The diocese’s lawyer, William DeSantis of Cherry Hill, argued that the legal deadline for any suit passed when Bryson was 20 years old, or two years after he became an adult. As a result, he asked the judge to dismiss Bryson’s “stale claims.”

Among other changes, Greenwald’s bills would increase criminal fines for persons convicted of sex offenses under Megan’s Law and would boost the minimum prison terms for repeat offenders from five to eight years.

The legislation also would require training programs, for school employees and others, on how to recognize and report signs of childhood sex abuse. In addition, more employees and some school volunteers would have to undergo criminal background checks every three years.

Reach Jim Walsh at (856) 486-2646

 

Press of Atlantic City - School districts say state's anti-bullying law costs at least $2 million to implement

Posted: Friday, March 9, 2012 12:30 am | Updated: 6:45 am, Fri Mar 9, 2012. By DIANE D’AMICO Education WriterpressofAtlanticCity.com 0 comments

More than 200 school districts in the state are spending more than $2 million this year to implement the state’s new anti-bullying law, according to survey results released Thursday by the New Jersey School Boards Association.

That’s twice what the state Legislature and Gov. Chris Christie agreed Wednesday to put into a state Bullying Prevention Fund, and raises questions about whether, even with the new money, the law might still be considered unconstitutional under the State Mandate/State Pay provision.

Survey respondents also said implementing the law without spending even more money has meant taking staff away from other duties.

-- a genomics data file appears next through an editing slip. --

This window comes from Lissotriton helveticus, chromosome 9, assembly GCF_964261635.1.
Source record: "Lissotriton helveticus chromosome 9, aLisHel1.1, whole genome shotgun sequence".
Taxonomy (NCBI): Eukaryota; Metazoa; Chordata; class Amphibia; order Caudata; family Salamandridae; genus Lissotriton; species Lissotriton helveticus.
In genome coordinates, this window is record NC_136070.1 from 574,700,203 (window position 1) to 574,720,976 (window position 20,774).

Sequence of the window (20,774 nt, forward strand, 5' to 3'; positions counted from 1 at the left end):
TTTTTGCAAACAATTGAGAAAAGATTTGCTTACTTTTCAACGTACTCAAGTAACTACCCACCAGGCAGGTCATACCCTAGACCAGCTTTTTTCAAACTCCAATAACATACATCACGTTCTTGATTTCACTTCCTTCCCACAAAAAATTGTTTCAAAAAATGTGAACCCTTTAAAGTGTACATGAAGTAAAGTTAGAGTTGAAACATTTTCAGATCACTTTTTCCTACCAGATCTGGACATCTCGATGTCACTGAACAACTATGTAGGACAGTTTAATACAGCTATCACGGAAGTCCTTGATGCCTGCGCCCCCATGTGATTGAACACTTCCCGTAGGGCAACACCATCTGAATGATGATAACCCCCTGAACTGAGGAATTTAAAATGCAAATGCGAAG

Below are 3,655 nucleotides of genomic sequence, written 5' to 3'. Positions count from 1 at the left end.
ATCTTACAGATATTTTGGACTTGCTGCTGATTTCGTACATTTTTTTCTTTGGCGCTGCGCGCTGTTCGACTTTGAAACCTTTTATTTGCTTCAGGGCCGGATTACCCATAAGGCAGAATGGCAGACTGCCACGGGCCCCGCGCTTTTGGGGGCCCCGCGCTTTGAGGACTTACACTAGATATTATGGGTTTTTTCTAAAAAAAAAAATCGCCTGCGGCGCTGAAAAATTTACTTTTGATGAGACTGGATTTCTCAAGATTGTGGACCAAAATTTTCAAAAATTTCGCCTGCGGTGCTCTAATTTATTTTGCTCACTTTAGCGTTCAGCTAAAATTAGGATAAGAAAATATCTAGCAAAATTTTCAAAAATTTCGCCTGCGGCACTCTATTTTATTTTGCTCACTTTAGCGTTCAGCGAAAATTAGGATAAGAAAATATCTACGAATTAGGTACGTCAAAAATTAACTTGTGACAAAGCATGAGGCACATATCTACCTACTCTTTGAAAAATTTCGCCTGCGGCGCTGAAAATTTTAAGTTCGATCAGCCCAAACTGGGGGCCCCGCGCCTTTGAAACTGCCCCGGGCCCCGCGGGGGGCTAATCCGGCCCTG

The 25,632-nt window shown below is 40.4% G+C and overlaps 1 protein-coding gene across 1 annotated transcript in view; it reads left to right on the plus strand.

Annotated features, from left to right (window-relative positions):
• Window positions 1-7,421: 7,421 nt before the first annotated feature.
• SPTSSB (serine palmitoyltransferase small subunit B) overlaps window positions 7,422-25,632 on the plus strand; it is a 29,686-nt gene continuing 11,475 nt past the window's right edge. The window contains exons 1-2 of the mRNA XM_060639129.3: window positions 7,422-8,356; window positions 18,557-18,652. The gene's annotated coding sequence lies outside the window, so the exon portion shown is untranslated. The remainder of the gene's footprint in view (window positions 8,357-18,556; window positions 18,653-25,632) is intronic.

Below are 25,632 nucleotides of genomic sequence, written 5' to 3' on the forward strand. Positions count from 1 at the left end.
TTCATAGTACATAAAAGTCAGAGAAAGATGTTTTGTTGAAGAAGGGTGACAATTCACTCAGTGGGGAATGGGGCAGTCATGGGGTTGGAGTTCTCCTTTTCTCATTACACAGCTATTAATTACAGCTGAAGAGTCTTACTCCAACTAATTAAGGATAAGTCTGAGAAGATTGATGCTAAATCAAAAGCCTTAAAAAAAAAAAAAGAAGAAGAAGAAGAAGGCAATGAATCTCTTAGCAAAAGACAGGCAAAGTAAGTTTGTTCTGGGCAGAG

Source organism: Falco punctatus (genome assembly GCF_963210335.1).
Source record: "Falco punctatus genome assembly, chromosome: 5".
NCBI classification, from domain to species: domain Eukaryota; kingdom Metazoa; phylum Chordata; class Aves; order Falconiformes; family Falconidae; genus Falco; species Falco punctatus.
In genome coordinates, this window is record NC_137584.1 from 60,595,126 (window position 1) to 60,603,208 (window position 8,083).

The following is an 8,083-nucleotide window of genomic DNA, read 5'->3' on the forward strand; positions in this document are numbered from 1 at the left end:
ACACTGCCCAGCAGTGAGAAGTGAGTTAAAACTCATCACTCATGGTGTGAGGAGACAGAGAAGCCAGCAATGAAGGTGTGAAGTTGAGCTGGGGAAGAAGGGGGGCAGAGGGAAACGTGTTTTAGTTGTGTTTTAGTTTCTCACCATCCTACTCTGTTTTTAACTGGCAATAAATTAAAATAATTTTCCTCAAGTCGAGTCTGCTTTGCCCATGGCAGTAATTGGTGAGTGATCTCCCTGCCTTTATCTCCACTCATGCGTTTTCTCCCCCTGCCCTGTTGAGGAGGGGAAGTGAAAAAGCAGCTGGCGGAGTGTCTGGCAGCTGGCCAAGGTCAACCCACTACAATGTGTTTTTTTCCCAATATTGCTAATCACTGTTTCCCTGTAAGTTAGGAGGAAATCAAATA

“There has been a ripple effect on other services,” said Frank Belluscio, spokesman for the School Boards Association.

Counseling has been the area most affected, since counselors were most likely to have been the ones assigned to investigate reports of bullying.

Respondents were evenly split on whether the law has had a positive effect on school climate and reduced bullying.

The survey was done in February as a joint project by the state school boards, school administrators and school business officials associations. The law was declared unconstitutional in late January by the state Council on Local Mandates because it provided no funding to cover the cost of implementation.

John Sweeney, chairman of the council, said Wednesday that if the amended bill is passed, it will be up to school districts to decide whether the $1 million is enough. The original complaint was filed with the council by the Allamuchy school district in Warren County.

Statewide, about a third of the state’s public school districts responded to two surveys on costs and the impact of the law.

According to the results, nine out of 10 respondents said the Anti-Bullying Bill of Rights had created additional costs, primarily for training and materials that made up about half of the $2 million cost.

About a third of the respondents said they had additional personnel costs, which made up another $1 million in costs. Results varied widely by district, with some reporting costs in the hundreds of dollars and others reporting tens of thousands of dollars primarily to cover stipends for extra work.

 

 


Garden State Coalition of Schools
160 W. State Street, Trenton New Jersey 08608
609-394-2828